THE RESEARCH IS CLEAR.
AFTER-SCHOOL HAS GREAT REWARDS.
Every day, tens of thousands of middle-school students in New York City leave school unattended in the afternoon, missing out on key educational opportunities and putting themselves at risk for making poor decisions. Studies show that the time between 3 and 6 p.m. are the peak hours for juvenile crime and experimentation with drugs, alcohol, cigarettes, and sex.
High-quality extended-day learning can be enormously beneﬁcial to at-risk youth:
High-quality after-school programs can lead to students’ improved attendance, behavior, coursework, and test scores compared to their peers. (Durlak 2010)
Teens who do not participate in after-school programs are nearly three times more likely to skip classes than teens who do and three times more likely
INVESTMENT IN PRE-K PAYS OFF.
Publicly ﬁnanced pre-K would signiﬁcantly reduce the segment of the population that in the long run will be poor—from almost 36% to about 29%—and boost the college graduation rate for children whose parents didn’t attend a university from about 10% to almost 14%. (Heckman 2006)For every dollar invested in pre-K, we see between $4 and $9 in beneﬁts through reduced costs in special education, welfare, and crime, as well as the increased economic activity of pre-K graduates. A study by the Minneapolis Federal Reserve Bank found that early education investments far exceed the return on investment of other economic development projects. (Center on the Developing Child 2014; Grunewald 2003)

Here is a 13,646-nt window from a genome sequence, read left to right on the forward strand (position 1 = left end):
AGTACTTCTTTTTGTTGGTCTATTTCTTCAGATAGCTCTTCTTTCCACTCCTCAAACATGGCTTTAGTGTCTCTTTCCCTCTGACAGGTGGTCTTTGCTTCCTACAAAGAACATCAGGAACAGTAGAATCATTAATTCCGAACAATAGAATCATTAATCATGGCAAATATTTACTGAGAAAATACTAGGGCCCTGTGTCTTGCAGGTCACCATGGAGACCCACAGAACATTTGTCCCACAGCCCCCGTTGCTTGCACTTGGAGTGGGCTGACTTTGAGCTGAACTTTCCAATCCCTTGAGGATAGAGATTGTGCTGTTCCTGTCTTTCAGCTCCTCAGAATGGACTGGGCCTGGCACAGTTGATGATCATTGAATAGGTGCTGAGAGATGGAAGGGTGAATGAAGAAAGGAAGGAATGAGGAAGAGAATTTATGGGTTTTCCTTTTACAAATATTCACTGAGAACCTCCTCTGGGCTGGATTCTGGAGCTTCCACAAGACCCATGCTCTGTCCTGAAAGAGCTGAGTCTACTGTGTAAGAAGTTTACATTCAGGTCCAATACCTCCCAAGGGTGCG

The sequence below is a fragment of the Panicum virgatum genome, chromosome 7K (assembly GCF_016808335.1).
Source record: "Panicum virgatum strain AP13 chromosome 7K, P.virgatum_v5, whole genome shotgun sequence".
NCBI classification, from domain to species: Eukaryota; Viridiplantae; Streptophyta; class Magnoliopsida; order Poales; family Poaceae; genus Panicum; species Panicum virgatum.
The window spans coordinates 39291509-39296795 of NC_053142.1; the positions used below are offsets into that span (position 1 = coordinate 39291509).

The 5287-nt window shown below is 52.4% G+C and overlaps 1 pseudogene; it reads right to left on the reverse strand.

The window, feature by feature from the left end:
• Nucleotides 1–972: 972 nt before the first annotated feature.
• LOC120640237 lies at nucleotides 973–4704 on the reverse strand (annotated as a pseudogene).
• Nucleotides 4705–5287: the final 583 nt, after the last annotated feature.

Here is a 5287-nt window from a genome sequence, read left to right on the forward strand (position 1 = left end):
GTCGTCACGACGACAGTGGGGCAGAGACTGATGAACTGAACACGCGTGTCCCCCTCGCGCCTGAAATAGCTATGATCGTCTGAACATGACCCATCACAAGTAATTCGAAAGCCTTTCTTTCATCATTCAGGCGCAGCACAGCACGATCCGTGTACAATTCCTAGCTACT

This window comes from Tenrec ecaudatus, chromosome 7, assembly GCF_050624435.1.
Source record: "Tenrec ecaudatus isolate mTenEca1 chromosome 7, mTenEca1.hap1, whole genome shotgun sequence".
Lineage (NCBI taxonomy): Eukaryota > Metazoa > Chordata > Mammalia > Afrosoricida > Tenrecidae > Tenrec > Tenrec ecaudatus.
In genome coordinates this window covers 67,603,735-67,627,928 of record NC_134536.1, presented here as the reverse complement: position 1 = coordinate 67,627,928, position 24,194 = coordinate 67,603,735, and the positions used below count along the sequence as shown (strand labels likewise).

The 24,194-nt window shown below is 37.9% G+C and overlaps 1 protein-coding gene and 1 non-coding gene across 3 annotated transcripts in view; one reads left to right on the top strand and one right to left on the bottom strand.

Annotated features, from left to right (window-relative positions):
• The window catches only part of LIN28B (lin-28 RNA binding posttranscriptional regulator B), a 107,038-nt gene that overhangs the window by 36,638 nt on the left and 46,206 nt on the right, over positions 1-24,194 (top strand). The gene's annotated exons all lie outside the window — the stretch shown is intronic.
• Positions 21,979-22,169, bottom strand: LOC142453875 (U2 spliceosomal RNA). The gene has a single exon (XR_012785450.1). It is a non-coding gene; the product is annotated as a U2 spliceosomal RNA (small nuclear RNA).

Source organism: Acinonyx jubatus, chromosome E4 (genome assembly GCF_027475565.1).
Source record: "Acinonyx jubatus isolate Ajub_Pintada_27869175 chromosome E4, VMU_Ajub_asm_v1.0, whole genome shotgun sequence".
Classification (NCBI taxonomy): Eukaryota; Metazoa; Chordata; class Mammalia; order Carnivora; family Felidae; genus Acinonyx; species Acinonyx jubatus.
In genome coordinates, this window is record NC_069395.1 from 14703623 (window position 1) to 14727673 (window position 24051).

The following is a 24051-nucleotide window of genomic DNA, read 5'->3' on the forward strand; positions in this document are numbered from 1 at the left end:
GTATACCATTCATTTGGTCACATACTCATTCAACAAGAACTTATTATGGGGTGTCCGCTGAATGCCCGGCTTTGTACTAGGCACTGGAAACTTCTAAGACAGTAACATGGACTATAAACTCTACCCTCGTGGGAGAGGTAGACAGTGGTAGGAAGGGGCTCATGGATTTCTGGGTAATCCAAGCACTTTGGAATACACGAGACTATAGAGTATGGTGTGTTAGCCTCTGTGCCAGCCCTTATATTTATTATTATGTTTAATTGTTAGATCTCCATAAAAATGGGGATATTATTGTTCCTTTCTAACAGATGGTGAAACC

HIGH QUALITY AFTERSCHOOL PROGRAMS ARE PROVEN TO ACCELERATE STUDENT ACHIEVEMENT:
P e r c e n t i l e
Students do better
Students behave better
Students are more likely to come to school
Positive School Behaviors
Reduction in Problem Behavior
to use marijuana or other drugs, drink, smoke, or engage in sexual activity. (YMCA 2001)
The Promising After-School Programs Study also concluded that regular attendance in after-school programs is linked to signiﬁcant gains in standardized test scores, work habits, and reductions in behavior problems among disadvantaged students. (Vandell 2007)
Data from 21st CCLC programs show students participating in their programs raise their math (37%) and English (38%) grades, improve their homework completion and class participation (72%) as well as their behavior in class (67%). (Learning Points Assoc. 2011) After-school is key for parents and employers too: A study by Brandeis University found parents miss an average of ﬁve work days per year because of a lack of after-school programming for their kids. The lost work time costs the economy up to $300 billion per year. (Catalyst 2006)
(Source: Expanded Learning and Afterschool Project)
THE LONGTERM BENEFITS OF INVESTING IN EARLY EDUCATION FAR EXCEED THE MONEY SPENT.
The long-term beneﬁts of investing in early education far exceed the money spent. Investing in children early avoids costly outcomes like incarceration, special education, teen pregnancy, and future low earnings. (Goolsbee 2013)Model state pre-school programs in Georgia and Oklahoma boosted math scores for low-income children as late as eighth grade and increased the odds that their mothers would work and that they’d spend quality time with their children. (Cascio 2013)